I first picked up oils again about four years ago and this was one of the first paintings that I did and actually liked and triggered a memory of a natural landscape which I can’t quite identify which leaves me with a feeling of nostalgia. It has been hanging on a wall in my house ever since I finished it and I finally decided to part with it and try to sell it online. An artistic teacher had said something about how artists don’t try to paint mist and fog in their landscape paintings often enough and these atmospheric weather conditions have always held a certain attraction for me so I try to do this periodically and this was one of the first oil paintings where I practiced this. I used artist grade Windsor and Newton oil paints on a pre-stretched canvas which is also an artist grade support. After about a year and a half of painting with oils I found soft pastels and enjoy using them since they require less clean up and you get finished results much sooner or at least I usually tend not to play around with pastels as much as the oils. I also needed to put the oils down since lifting the brush up and over the level of my shoulder was painful and the whole arm would go numb and the shoulder joint would hurt like crazy! I’m hoping that the shoulder will permit me to pick up the oils again if I should feel the lure of the brush again. I pulled the oils out recently and looked them over however the desire to use them didn’t quite hit me yet hopefully it will in the future and I would like to develop a more mature style with the soft pastels as well.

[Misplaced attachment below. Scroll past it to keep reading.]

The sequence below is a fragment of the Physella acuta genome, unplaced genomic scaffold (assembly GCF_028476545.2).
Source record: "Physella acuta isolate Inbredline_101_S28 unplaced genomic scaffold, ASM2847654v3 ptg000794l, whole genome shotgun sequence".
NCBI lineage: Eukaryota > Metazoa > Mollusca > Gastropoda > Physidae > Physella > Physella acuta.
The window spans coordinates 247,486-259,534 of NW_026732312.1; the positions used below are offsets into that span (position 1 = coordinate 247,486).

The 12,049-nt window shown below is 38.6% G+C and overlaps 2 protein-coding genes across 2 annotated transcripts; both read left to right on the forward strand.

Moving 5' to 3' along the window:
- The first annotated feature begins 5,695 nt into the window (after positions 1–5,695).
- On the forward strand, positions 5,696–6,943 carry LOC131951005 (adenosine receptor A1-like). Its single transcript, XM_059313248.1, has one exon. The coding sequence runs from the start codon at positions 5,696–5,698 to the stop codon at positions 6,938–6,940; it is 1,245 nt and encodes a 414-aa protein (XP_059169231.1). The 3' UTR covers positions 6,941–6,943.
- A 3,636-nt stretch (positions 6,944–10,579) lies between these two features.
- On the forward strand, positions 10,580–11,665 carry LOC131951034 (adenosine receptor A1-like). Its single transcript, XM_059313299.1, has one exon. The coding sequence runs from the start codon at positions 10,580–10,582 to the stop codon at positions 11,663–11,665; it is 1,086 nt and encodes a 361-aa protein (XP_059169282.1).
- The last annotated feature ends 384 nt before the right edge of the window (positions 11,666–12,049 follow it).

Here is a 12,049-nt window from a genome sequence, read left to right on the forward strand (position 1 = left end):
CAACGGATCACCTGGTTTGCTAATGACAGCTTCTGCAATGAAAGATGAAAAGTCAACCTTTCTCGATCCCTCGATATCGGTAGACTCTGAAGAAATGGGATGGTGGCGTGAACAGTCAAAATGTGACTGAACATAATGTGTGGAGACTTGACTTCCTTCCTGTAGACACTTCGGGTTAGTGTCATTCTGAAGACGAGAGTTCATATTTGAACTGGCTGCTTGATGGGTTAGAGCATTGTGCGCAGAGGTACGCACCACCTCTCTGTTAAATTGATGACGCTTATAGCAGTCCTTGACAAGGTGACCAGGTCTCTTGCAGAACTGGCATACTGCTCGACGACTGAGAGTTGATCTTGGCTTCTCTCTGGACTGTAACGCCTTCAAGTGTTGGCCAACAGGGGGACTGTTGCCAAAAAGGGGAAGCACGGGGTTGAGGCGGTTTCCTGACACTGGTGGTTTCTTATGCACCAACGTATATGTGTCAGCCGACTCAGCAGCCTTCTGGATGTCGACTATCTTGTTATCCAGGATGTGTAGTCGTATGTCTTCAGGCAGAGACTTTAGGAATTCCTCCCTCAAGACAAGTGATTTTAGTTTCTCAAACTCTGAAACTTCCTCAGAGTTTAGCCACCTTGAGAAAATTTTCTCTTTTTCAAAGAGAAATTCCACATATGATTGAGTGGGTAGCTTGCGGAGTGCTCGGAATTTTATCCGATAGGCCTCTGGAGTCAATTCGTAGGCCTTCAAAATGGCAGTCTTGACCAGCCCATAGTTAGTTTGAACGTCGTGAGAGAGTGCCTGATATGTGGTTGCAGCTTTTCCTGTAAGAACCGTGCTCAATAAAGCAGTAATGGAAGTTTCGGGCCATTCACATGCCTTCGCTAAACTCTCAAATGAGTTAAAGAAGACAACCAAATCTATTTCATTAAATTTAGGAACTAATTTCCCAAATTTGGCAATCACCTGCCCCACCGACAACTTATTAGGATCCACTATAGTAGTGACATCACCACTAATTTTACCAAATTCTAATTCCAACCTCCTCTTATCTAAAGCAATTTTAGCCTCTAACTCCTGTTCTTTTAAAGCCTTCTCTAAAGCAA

This piece will be shipped sandwiched between two pieces of foam board and packed in a card board box with packing media for protection.
Morning Mist on a Northern Lake, pastel on paper, 16×20″
I’ve been away from my blog most of the winter but I’ve been busy painting in both oil and pastel and finally had a somewhat decent and sunny day when I could photograph a couple of my painting. It’s been a frustrating winter for me artistically and physically since I’ve been unwell on and off for much of it and found myself in a creative rut where everything that I did was less than satisfactory; however, I did manage to complete one landscape painting that I’m mostly happy with, called Autumn Woodland Stream.
This painting is composed from a couple reference pictures that I found of the Bruce Trail near Hamilton, Ontario. I used to have the odd opportunity to hike along the beautiful woodland along the Niagara Escarpment and have happy memories of those years during my 20s. I did a few value studies and compositional sketches before starting the first block in. All in all there are probably 3-5 layers of oil paint since I used thinner transparent colours to create what I hope is an interesting surface for the painting, than I added details in key areas where I want the viewer’s eye to travel. I also created several visual pathways using value changes and hopefully well placed tree branches to create a semi dramatic atmosphere in an otherwise quiet woodlot. I hope that I’ve managed to capture a sense of the sacredness of the forest, the water and all its creatures.